How to Keep Dogs Out of Your Yard
Was Rover in your yard again?
It happened again. Rover next door happened to visit your yard leaving behind unmistakable traces of his presence. What to do? Your neighbor poses a deaf ear to your requests of keeping his dog under control, your cat is terrified of heading out for his evening stroll, your flower bed is stepped all over and your lawn is starting to become yellow from Rover's frequent territorial marking. You ultimately seem stuck in an annoying situation where Rover is the ultimate winner, should you just give up and get used to the idea of having this four legged guest become the king of your yard?
The answer is no. There are many solutions you may resort to in order to claim your yard and enjoy it too. The secret is to turn your yard into an unpleasant place to be and if you are consistent and persistent enough, you will soon break Rover's cycle of visiting and re-visiting it after some time. Following are some humane and effective ways to keep your neighbor's dog out of your yard.
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How to keep your neighbor's dogs out of your yard
• One Last Talk to Your Neighbor
Let your neighbor know that since he has been deaf to all your requests you now must step up in order to get your rights back. Often, this acts as a wake up call for any dog owner if they care for their dog. Tell him or her that you will take care of this in a legal manner and that you know that he or she is at a loss. This last talk just lets your neighbor know that you mean business and may ultimately help solve the issue before having to resort to other measures.
• Check Your Local Ordinances
If your neighbor cared less about last night's talk, then it is time to check your local ordinances. Most towns have leash laws that need to be respected or serious fines may follow. Dogs roaming free in neighborhoods put at risk drivers, people and other pets. Wandering dogs therefore may cause severe legal implications to their owners if legal ordinances are in place. Do some research and report the owner or make a copy of the law and mail it to him.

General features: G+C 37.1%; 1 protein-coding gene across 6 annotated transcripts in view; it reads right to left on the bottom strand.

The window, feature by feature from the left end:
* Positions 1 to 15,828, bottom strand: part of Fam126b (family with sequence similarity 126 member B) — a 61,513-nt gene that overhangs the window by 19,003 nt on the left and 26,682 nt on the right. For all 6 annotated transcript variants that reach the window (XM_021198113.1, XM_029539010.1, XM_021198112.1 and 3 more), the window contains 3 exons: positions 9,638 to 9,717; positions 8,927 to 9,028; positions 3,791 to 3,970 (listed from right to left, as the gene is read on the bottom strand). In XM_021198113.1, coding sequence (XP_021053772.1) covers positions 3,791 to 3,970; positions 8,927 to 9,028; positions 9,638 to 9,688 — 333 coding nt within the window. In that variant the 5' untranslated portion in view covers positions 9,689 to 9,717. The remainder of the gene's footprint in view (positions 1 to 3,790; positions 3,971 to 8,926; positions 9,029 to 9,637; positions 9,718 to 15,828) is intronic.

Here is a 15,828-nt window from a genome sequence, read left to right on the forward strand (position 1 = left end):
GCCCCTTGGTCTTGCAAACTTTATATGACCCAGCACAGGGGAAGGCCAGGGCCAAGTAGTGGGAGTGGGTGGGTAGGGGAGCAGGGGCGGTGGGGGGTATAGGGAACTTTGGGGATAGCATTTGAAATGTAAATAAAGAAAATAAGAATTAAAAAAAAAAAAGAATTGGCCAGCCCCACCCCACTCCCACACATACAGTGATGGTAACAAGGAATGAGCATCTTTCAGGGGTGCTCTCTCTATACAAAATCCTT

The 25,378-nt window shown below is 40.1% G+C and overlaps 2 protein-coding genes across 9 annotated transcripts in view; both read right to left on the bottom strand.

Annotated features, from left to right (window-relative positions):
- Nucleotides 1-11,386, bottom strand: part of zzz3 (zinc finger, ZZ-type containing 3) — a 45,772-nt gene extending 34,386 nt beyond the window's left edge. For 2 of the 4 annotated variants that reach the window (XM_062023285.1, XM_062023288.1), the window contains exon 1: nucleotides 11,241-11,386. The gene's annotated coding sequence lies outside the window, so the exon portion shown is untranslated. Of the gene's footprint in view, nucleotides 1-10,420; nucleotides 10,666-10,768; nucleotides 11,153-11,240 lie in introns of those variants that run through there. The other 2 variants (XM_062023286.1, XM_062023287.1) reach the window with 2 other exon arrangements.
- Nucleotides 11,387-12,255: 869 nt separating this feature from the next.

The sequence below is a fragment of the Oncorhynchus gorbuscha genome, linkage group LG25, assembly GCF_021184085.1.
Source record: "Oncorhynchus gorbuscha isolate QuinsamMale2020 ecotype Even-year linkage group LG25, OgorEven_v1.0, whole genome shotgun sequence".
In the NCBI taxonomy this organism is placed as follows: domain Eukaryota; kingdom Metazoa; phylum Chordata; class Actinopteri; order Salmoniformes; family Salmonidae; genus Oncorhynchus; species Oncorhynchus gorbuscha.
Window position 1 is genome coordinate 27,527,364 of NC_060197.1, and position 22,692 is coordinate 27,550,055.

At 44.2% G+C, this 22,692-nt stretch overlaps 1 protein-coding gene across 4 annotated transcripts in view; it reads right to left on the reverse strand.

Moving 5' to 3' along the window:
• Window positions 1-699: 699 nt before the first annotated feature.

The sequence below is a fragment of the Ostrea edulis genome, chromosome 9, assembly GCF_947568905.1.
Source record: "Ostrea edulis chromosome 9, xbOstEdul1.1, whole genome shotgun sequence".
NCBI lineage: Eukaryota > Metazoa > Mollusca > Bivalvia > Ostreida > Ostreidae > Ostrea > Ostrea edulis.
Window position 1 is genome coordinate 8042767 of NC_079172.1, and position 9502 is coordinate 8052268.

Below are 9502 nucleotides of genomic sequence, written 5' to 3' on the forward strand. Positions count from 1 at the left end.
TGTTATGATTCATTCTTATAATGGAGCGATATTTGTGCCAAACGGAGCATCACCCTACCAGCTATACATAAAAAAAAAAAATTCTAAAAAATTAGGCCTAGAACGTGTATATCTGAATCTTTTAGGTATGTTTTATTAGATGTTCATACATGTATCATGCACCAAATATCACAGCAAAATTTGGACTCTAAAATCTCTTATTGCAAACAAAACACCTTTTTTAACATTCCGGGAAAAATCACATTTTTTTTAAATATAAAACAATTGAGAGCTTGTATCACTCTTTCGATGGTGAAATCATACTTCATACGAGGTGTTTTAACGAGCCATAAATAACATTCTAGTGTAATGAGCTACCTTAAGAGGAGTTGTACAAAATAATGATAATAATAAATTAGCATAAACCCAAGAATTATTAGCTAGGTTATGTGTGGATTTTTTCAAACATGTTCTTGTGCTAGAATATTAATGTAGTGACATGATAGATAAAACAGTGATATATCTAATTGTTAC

• Wet Your Lawn
If you do not want to go th legal route or if they are no traces of legal implications for free roaming dogs, then you may want to resort to some strategies to outsmart the dog. If Rover is left out each day at a certain time, turn on the sprinkler an hour prior. Most dogs do not like to walk on a wet lawn and hate to do business in it, when there are drier options around the neighborhood.
• Invest in a Scarecrow
No, you do not need to adopt a scarecrow to guard your property. A scarecrow is a water sprinkler device that is activated upon detecting motion. Rover will therefore get sprayed at with an unexpected motion and noise that will surely startle him and act as a valid deterrent. It may take two or three tries, or a bit more for very persistent dogs but all ultimately get the message sooner than later.
• Purchase a Dog Dazer
This tool emits a sound that cannot be perceived by humans but that results discomforting (not painful) to dogs. This tool works in keeping dogs away from a range of up to twenty feet. All that needs done is to press on the button as soon as an approaching dog is seen.
• Install a Fence
Obviously, this is the ultimate solution that will grant priceless peace and quiet and that will allow you to repossess the crown as king of the yard. You do not have to spend thousands of dollars in putting up a thick gauge chain link fence, rather there are alternatives to expensive fencing. Look into chicken wire or other cheaper alternatives that require little material and easy set up.
As seen, there are many peaceful and humane solutions to keeping Rover out of your yard. Please, please, please don't think about poisoning the dog or hurting it in any way. The poor dog has nothing to do with the problem, it's the owner's fault! These solutions may require a bit of initial investment but they ultimately pay off when you see your lawn turning green again, your flowers growing and no more stinky messes to pick up every day.